Trump was nominated for the prize by a far-right Norwegian politician — but it’s highly unlikely he’ll get the award. Adolf Hitler was nominated for the peace prize in 1939 by a member of the Swedish parliament.
“You love your president, and your president gets honoured,” Trump told the crowd in Fayetteville. “I’m not being honoured, you’re being honoured, with the Nobel Peace Prize for Israel, what we did with Israel.”
Trump was nominated for the 2021 prize by Christian Tybring-Gjedde, a member of Norway’s far-right Progress Party.
Tybring-Gjedde has repeatedly expressed anti-Islam and anti-immigration views over the years. He nominated Trump for what he called the president’s efforts to help establish diplomatic ties between Israel and the United Arab Emirates.
Tybring-Gjedde and a party colleague also nominated Trump for the 2019 Peace Prize for his talks with North Korea, which went nowhere.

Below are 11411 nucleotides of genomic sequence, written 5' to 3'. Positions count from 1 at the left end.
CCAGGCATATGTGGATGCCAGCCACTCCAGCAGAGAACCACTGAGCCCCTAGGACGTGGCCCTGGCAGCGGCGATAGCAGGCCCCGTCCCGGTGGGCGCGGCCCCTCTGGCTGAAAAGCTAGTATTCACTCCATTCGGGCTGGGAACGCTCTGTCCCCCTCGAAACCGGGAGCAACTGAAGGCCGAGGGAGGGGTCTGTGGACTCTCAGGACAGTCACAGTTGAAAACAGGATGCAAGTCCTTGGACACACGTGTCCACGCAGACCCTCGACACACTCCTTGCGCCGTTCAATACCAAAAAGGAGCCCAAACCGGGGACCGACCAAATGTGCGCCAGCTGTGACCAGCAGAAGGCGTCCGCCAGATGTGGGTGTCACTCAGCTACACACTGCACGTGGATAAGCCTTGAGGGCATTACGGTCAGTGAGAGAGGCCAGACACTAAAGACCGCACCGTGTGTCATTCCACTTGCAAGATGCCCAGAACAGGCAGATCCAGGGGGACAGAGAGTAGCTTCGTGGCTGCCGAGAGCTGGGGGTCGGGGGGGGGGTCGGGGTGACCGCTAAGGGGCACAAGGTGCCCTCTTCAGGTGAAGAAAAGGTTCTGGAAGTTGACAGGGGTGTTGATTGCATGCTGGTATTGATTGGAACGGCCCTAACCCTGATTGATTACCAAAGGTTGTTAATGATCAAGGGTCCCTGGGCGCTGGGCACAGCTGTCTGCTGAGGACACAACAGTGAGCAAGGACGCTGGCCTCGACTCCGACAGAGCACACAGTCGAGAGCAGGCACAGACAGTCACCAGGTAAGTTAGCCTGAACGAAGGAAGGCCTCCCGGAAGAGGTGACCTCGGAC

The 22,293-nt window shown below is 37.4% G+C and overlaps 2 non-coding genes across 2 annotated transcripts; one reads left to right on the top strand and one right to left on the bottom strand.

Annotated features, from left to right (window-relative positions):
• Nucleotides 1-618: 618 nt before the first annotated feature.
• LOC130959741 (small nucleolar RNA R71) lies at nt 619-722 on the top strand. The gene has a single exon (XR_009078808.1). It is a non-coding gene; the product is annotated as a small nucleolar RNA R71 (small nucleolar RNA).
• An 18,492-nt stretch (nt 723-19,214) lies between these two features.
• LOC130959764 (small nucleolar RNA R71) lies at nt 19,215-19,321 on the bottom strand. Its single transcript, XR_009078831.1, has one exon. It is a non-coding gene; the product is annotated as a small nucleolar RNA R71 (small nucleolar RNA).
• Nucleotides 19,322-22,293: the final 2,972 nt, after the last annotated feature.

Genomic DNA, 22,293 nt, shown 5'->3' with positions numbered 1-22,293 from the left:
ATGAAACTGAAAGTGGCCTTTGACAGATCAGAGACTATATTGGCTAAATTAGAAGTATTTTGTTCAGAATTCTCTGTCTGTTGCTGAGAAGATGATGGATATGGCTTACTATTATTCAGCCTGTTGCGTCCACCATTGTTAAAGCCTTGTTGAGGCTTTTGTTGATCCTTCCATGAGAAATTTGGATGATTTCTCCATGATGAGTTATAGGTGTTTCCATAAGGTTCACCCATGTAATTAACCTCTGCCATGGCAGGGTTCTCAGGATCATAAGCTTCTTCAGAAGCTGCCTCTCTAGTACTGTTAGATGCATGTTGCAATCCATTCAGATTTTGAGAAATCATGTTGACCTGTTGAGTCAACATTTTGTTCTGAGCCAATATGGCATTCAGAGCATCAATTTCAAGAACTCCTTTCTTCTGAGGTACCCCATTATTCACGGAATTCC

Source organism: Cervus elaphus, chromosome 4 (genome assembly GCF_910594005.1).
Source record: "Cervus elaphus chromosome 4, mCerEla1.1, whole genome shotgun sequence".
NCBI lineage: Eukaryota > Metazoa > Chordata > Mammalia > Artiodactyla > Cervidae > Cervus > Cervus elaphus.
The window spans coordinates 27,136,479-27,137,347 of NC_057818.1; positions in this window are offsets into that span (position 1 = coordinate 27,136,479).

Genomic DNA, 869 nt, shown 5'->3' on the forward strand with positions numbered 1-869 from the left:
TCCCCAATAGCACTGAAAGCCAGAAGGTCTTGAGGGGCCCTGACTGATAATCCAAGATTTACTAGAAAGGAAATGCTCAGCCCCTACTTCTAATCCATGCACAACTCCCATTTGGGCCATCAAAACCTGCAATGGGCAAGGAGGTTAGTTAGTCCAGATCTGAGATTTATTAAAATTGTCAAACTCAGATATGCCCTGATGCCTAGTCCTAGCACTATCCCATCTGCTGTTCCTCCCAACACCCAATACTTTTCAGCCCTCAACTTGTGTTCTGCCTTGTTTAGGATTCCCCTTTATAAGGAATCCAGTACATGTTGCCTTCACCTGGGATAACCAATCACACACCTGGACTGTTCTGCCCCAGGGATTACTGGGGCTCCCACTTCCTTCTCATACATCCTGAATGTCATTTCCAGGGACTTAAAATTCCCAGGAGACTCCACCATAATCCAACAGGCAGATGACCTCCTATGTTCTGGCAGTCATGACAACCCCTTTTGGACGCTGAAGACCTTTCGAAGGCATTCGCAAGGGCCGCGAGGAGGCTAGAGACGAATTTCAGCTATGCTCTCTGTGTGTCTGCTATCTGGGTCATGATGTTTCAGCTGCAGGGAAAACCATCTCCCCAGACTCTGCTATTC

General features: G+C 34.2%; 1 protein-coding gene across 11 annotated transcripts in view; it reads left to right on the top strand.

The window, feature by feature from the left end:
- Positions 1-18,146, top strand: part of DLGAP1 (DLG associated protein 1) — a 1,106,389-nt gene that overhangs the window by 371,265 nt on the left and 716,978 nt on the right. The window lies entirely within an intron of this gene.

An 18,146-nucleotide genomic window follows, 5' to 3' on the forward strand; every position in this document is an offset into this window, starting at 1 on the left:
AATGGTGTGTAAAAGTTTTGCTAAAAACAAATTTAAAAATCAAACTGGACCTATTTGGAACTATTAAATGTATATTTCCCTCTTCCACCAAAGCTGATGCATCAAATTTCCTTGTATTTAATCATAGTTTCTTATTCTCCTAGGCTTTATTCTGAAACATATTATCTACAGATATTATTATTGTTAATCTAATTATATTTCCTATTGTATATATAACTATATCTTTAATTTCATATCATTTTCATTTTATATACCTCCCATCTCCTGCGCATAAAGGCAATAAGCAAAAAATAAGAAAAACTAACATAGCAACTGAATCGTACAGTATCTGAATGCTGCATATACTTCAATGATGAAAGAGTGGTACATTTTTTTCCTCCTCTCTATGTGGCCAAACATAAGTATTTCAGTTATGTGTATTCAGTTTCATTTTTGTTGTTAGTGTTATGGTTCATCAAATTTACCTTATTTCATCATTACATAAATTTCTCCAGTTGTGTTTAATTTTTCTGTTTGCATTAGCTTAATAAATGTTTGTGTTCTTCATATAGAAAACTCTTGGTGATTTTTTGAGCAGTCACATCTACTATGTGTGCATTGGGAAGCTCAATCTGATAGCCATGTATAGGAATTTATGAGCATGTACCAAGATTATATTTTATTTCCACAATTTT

Trump also received two nominations for the Nobel Peace Prize — in 2017 and 2018 — that the Norwegian Nobel Committee determined were both forged. Whoever wrote the nominations — believed to be the same person — assumed the identity of a qualified nominator, Olav Njolstad, secretary of the Norwegian Nobel Committee, said at the time. The committee discovered the forgery after reaching out to the legitimate nominator whose name was used.
According to several press reports, an unidentified American nominated Trump for the 2017 prize, saying he should be honored for his “ideology of peace through force.” The same argument appeared in the nomination the following year, Deutsche Welle reported.
Njolstad told The Washington Post that unqualified people are often recommended for the peace prize, but that “as far as I know, this [was] the first example of someone nominating someone by stealing another person’s identity.”
Trump’s predecessor Barack Obama was awarded the Nobel Peace Prize in 2009.
Presidents Jimmy Carter (2002), Woodrow Wilson (1919) and Theodore Roosevelt (1906) were also awarded the peace prize.